After 6 months of revisions, Untraceable went out on submission. This time to only a handful of houses. It was considered at one house - but once again – fell through. The feedback was mostly around this: “We don’t know if a tough girl survival thriller will do well unless it has a dystopic environment like the Hunger Games. What? I could not understand if people loved the book, and the characters, and the writing -why a tough girl in the real world – in today’s world – would not get a chance.

My agent was equally surprised and frustrated – I think at this point she didn’t know how to get me to the next level. I think because she couldn’t understand WHY I wasn’t already there.

We had a tough conversation about Untraceable. She talked to me about moving on to another book. But I felt there was life in Untraceable and didn’t want to give up.She said if I wanted to continue on with it – she wanted me to get a fresh perspective because she wasn’t sure what wasn’t working. I decided I wasn’t ready to give up on Untraceable so we decided to part.

That time was one of the hardest parts of this whole process. You see, I loved my agent and thought she was awesome. WE worked well together, we had the same sense of humor, and she pushed me.

I just loved my book more and felt it deserved a full shot.

Something broke in me during that time. I lost my love for writing. I lost my faith that I would ever get published. I contacted a few agents I knew about taking me on - but none of them were willing to touch Untraceable because it had gone out on a round and wasn’t their project. I guess Untraceable was “too tainted”. They all loved my WIP and told me to come back when that book was done.

At this point, I had written 4 books that had all gone to acquisitions and I was in the same place I was years before.

Meanwhile, I’d hear authors complaining about how they had no marketing, upset because they didn’t like their cover, horrified that they weren’t getting any support from their publisher, and terrified they weren’t going to sell again. A few authors were dumped by their agents even after they sold and I even had some author friends upset b/c they were told marketing was going to handle everything for them - only to end up doing nothing which hurt their book sales.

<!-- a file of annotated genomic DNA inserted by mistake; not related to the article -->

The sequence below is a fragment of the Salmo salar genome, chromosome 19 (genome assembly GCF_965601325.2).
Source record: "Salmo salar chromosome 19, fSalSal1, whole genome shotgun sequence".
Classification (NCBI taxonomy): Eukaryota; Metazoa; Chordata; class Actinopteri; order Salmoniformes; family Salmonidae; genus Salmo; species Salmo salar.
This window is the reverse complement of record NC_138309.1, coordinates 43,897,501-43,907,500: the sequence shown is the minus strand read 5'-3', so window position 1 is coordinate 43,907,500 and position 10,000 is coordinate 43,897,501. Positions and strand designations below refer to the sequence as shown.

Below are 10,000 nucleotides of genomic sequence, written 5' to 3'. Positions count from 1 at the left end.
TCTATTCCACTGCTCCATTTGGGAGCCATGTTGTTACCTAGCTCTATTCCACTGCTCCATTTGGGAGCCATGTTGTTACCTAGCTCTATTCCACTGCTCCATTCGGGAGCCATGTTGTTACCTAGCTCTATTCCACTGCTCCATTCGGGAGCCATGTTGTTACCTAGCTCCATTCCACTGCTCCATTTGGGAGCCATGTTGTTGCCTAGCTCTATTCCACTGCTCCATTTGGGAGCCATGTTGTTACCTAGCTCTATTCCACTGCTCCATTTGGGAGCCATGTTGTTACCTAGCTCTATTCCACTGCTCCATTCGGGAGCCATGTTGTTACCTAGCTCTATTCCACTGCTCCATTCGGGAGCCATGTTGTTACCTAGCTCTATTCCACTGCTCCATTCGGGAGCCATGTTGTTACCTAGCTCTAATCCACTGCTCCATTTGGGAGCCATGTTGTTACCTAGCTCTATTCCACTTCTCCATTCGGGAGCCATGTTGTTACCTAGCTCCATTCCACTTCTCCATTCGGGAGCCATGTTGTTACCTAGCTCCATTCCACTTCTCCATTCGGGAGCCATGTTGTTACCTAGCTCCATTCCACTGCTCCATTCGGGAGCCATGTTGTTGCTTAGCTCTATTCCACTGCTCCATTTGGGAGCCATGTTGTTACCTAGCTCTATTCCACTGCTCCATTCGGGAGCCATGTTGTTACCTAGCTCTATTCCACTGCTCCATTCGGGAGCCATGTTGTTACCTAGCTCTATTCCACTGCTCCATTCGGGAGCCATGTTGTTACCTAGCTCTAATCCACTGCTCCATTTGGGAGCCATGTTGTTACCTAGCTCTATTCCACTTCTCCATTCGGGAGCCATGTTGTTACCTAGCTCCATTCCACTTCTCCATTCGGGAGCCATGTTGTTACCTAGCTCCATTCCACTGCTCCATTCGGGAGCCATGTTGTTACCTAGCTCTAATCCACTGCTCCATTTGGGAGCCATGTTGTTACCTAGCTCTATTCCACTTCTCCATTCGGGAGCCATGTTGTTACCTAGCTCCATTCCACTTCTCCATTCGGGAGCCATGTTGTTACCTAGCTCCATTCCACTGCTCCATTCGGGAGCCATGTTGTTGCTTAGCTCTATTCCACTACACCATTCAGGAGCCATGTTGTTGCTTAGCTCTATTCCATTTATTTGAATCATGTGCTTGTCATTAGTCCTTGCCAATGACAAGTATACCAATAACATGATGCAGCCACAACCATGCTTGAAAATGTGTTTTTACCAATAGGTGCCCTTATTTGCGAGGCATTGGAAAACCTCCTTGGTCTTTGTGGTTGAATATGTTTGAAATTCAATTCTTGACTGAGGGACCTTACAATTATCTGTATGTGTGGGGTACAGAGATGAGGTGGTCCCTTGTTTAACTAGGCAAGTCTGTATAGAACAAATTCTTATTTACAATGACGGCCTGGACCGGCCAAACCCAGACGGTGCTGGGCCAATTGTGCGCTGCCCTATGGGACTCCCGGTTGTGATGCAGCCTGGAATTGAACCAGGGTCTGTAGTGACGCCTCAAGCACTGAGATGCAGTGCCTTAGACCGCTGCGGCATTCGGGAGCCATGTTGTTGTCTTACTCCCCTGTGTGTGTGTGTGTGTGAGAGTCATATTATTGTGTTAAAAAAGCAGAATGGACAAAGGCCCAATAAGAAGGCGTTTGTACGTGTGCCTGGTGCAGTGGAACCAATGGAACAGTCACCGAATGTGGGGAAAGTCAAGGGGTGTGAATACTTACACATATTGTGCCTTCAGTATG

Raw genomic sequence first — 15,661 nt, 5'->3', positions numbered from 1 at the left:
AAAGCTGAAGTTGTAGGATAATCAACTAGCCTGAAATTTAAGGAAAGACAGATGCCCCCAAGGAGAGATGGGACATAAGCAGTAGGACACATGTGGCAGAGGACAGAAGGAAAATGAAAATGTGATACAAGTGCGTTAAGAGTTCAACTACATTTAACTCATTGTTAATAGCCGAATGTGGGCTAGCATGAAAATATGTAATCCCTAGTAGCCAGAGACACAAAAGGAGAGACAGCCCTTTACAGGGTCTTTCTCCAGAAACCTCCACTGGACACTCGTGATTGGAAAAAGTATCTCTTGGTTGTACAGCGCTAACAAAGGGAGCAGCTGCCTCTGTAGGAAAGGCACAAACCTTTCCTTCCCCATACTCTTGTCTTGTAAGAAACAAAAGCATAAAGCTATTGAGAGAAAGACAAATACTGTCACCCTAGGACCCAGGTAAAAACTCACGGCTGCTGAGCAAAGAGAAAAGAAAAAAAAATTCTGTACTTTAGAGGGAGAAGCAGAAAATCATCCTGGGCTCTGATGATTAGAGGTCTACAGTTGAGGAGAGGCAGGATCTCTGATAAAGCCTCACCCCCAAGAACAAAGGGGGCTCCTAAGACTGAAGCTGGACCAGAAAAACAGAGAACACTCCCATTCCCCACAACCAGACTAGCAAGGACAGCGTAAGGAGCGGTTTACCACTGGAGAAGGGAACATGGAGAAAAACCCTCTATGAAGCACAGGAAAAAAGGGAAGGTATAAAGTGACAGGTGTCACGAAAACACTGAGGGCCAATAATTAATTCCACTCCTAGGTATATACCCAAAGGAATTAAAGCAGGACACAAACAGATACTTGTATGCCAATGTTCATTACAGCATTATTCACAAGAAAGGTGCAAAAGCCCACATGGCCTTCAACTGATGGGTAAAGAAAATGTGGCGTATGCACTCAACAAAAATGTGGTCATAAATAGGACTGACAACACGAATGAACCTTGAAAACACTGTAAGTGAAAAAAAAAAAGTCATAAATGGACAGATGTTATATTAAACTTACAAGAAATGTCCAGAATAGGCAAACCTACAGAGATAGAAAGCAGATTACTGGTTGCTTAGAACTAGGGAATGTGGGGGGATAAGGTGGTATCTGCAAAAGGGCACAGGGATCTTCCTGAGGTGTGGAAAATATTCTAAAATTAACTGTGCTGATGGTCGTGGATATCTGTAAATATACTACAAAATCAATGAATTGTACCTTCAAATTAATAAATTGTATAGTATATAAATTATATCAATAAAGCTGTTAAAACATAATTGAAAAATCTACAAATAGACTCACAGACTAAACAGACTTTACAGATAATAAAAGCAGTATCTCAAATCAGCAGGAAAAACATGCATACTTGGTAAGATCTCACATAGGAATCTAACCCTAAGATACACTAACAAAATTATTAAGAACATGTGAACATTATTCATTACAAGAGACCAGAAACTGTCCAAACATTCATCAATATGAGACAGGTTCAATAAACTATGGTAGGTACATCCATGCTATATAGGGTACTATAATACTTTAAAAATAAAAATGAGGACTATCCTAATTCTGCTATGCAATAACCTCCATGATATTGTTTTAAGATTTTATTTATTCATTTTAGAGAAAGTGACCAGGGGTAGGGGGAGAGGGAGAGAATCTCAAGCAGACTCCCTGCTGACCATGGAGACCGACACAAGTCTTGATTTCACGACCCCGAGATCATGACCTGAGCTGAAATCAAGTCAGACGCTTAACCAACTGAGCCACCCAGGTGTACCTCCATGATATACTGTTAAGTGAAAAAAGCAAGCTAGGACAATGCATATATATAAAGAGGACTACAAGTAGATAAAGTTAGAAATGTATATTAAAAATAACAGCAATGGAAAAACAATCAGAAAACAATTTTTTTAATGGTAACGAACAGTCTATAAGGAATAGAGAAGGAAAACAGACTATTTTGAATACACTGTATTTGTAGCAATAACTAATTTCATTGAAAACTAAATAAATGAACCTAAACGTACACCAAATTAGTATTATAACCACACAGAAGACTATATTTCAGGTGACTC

Something broke in me during the summer when I realized that there was always going to be someone holding me back. And I am not one to hang my dreams on someone else. I never have been that person.

My husband and I sat down and talked about all the things publishers do for authors. With my business and marketing background combined with finding the right distribution, I realized there was nothing holding me back. I could do everything myself. The book was done and had been edited by a well-known editor. Making the book was easy for me and marketing stuff is one of my strengths. I know who to contact and where and how and why – it’s one thing – besides writing - I do well.

So I decided to try it out and see. I had nothing to lose right? I mean, Untraceable was already dead in the water as far as the traditional process was concerned I had nothing to lose.

My pride got in the way for a while. I was worried about what everyone would think. Honestly – that ego thing held me back for an additional 6 months or this book would have been out in the summer. I finally just decided to go for it. Put it all out there. And if I fail, I fail and I’ll pick up and go on – like I have done with other things I’ve failed out. It would not break me.

Now, as I have embarked on this journey. I realize I have done the right thing for myself -  for now. The book I put out will be 150% mine. My cover concept, my copy, my characters uncompromised, and my heart, soul, blood, sweat, fears, and tears.

My book is like me on a platter.

I have loved the process but it’s been harder than I expected. I will say I do have an advantage b/c I don’t have to pay people to layout my book or my marketing materials. I do have a solid platform and solid relationships and people have stepped up to support me. I also know where to go and what to look for in marketing. I know what sells books and what doesn’t. I’ve been in marketing my whole life. I’m not saying I know everything because I definitely don’t. But when I don’t’ know something - I am not afraid to dig around and find out how to do it. I have a good instinct for marketing. And I think that helps me find my way through this muddled process.

So is indie publishing for everyone? NO! I love doing marketing and reaching out to people. It does not intimidate me. But I have spent the last 2 months preparing everything myself. Making my own decisions and mistakes. I am not afraid of mistakes. I’m more afraid of not knowing when I make one than actually making them. If you don’t like to market your books, if you don’t like to reach out to people and get rejected, or if you just want to write - this might be a much harder journey.

I have not given up on traditional publishing; I respect the industry, love all the people, and would love to take that journey someday.

For now, I’m interested to see if me – a total underdog – can make it on my own. And if I don’t, at least I will know that I put out the best book I could in every way – from design to plot to character.  That I am happy about everything I have done and would not change a thing.

At least, I will know I did it on my own, my way, with no regrets.

Contact information: